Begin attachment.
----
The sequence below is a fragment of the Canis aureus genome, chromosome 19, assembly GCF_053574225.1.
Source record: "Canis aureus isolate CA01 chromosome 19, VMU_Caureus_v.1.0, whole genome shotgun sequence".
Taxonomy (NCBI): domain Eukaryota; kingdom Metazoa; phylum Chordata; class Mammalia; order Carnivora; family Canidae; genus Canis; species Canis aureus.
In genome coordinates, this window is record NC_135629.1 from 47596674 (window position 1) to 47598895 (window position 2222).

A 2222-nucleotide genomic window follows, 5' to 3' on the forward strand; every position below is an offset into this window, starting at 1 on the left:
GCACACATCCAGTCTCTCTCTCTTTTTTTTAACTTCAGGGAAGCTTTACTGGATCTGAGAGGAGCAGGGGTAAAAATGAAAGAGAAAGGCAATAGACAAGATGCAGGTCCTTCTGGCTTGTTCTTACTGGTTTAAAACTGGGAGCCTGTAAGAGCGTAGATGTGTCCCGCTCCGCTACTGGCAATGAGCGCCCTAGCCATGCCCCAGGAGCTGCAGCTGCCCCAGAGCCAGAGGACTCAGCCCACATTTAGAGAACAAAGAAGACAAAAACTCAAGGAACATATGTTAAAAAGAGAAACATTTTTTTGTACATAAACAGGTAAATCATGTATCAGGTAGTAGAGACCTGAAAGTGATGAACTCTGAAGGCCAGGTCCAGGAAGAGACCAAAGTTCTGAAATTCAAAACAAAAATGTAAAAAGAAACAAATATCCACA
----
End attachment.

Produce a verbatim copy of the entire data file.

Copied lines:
The sequence below is a fragment of the Canis aureus genome, chromosome 19, assembly GCF_053574225.1.
Source record: "Canis aureus isolate CA01 chromosome 19, VMU_Caureus_v.1.0, whole genome shotgun sequence".
Taxonomy (NCBI): domain Eukaryota; kingdom Metazoa; phylum Chordata; class Mammalia; order Carnivora; family Canidae; genus Canis; species Canis aureus.
In genome coordinates, this window is record NC_135629.1 from 47596674 (window position 1) to 47598895 (window position 2222).

A 2222-nucleotide genomic window follows, 5' to 3' on the forward strand; every position below is an offset into this window, starting at 1 on the left:
GCACACATCCAGTCTCTCTCTCTTTTTTTTAACTTCAGGGAAGCTTTACTGGATCTGAGAGGAGCAGGGGTAAAAATGAAAGAGAAAGGCAATAGACAAGATGCAGGTCCTTCTGGCTTGTTCTTACTGGTTTAAAACTGGGAGCCTGTAAGAGCGTAGATGTGTCCCGCTCCGCTACTGGCAATGAGCGCCCTAGCCATGCCCCAGGAGCTGCAGCTGCCCCAGAGCCAGAGGACTCAGCCCACATTTAGAGAACAAAGAAGACAAAAACTCAAGGAACATATGTTAAAAAGAGAAACATTTTTTTGTACATAAACAGGTAAATCATGTATCAGGTAGTAGAGACCTGAAAGTGATGAACTCTGAAGGCCAGGTCCAGGAAGAGACCAAAGTTCTGAAATTCAAAACAAAAATGTAAAAAGAAACAAATATCCACA